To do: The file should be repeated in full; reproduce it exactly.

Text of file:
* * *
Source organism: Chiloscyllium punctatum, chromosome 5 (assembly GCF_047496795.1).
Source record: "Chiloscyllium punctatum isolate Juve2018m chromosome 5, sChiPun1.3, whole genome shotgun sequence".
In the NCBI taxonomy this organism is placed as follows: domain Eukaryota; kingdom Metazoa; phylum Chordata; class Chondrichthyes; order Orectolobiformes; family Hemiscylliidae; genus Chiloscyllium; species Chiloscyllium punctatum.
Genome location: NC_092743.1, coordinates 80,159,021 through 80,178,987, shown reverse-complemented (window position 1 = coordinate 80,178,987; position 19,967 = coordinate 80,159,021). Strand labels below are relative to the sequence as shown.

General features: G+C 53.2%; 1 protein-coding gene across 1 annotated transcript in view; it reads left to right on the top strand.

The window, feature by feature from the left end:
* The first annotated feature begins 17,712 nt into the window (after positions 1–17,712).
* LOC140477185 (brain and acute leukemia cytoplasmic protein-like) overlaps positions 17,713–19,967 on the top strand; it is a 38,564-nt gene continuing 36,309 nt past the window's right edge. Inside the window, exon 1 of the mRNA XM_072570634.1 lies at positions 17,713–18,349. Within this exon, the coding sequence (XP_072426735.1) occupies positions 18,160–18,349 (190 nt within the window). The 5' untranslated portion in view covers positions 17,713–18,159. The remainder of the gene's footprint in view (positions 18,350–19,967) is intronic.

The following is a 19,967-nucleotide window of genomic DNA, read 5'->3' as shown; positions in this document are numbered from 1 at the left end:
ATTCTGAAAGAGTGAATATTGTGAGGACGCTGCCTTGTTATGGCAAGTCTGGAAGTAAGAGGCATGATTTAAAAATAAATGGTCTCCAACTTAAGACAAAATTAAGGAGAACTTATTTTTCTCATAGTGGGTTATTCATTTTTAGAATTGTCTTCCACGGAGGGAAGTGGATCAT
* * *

Source organism: Chiloscyllium punctatum, chromosome 5 (assembly GCF_047496795.1).
Source record: "Chiloscyllium punctatum isolate Juve2018m chromosome 5, sChiPun1.3, whole genome shotgun sequence".
In the NCBI taxonomy this organism is placed as follows: domain Eukaryota; kingdom Metazoa; phylum Chordata; class Chondrichthyes; order Orectolobiformes; family Hemiscylliidae; genus Chiloscyllium; species Chiloscyllium punctatum.
Genome location: NC_092743.1, coordinates 80,159,021 through 80,178,987, shown reverse-complemented (window position 1 = coordinate 80,178,987; position 19,967 = coordinate 80,159,021). Strand labels below are relative to the sequence as shown.

General features: G+C 53.2%; 1 protein-coding gene across 1 annotated transcript in view; it reads left to right on the top strand.

The window, feature by feature from the left end:
* The first annotated feature begins 17,712 nt into the window (after positions 1–17,712).
* LOC140477185 (brain and acute leukemia cytoplasmic protein-like) overlaps positions 17,713–19,967 on the top strand; it is a 38,564-nt gene continuing 36,309 nt past the window's right edge. Inside the window, exon 1 of the mRNA XM_072570634.1 lies at positions 17,713–18,349. Within this exon, the coding sequence (XP_072426735.1) occupies positions 18,160–18,349 (190 nt within the window). The 5' untranslated portion in view covers positions 17,713–18,159. The remainder of the gene's footprint in view (positions 18,350–19,967) is intronic.

The following is a 19,967-nucleotide window of genomic DNA, read 5'->3' as shown; positions in this document are numbered from 1 at the left end:
ATTCTGAAAGAGTGAATATTGTGAGGACGCTGCCTTGTTATGGCAAGTCTGGAAGTAAGAGGCATGATTTAAAAATAAATGGTCTCCAACTTAAGACAAAATTAAGGAGAACTTATTTTTCTCATAGTGGGTTATTCATTTTTAGAATTGTCTTCCACGGAGGGAAGTGGATCAT